The main terrorist threat today in the United States is best understood as emerging from across the political spectrum, as ubiquitous firearms, political polarization, and other factors have combined with the power of online communication and social media to generate a complex and varied terrorist threat that crosses ideologies and is largely disconnected from traditional understandings of terrorist organizations.
In the almost 19-years since 9/11, there is only one case of a jihadist foreign terrorist organization directing a deadly attack inside the United States since 9/11, or of a deadly jihadist attacker receiving training or support from groups abroad. That case is the attack at the Naval Air Station Pensacola on December 6, 2019, when Mohammed Al-Shamrani shot and killed three people. Al Qaeda in the Arabian Peninsula claimed the attack and according to the FBI, evidence from Al-Shamrani's phone confirms he was in contact with an AQAP militant and AQAP prior to his entry to the United States continuing though the attack and also confirms the will presented in AQAP's video claim was sent to them by Al-Shamrani. The exact character and level of the interaction between Al-Shamrani and AQAP remains unknown.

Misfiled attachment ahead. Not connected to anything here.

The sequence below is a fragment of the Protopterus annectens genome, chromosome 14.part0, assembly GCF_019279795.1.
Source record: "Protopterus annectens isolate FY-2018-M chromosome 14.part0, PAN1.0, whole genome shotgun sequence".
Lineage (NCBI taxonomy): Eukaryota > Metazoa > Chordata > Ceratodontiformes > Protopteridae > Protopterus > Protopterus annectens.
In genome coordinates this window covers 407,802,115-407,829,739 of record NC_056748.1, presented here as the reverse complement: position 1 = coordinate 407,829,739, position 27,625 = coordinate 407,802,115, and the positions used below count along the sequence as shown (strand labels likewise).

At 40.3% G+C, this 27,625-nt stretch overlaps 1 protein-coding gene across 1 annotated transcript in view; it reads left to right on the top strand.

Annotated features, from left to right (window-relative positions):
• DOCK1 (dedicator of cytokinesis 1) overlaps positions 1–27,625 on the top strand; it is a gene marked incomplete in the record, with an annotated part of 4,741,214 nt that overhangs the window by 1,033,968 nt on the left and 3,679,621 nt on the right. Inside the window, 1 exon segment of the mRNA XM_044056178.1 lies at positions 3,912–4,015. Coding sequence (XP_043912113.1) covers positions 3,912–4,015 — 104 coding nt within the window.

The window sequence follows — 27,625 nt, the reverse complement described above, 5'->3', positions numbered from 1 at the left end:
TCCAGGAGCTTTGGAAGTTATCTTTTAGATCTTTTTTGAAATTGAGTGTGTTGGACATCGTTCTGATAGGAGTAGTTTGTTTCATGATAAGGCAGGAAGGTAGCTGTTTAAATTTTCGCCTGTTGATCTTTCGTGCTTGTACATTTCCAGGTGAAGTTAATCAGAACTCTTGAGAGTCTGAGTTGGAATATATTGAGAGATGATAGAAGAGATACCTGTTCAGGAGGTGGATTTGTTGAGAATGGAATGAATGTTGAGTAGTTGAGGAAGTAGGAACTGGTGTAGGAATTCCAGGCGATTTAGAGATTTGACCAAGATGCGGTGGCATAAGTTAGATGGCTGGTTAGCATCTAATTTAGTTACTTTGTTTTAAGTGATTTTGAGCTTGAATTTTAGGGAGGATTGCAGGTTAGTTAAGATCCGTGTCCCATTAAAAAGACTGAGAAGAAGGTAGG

In the almost 19 years since 9/11, jihadists have killed 107 people inside the United States. This death toll is virtually the same as that from far-right terrorism (consisting of anti-government, white supremacist, and anti-abortion violence), which has killed 111 people. The United States has also seen attacks in recent years inspired by black separatist/nationalist ideology and ideological misogyny. Individuals motivated by these ideologies have killed twelve and eight people respectively. America's terrorism problem today is homegrown and is not the province of any one group or ideological perspective.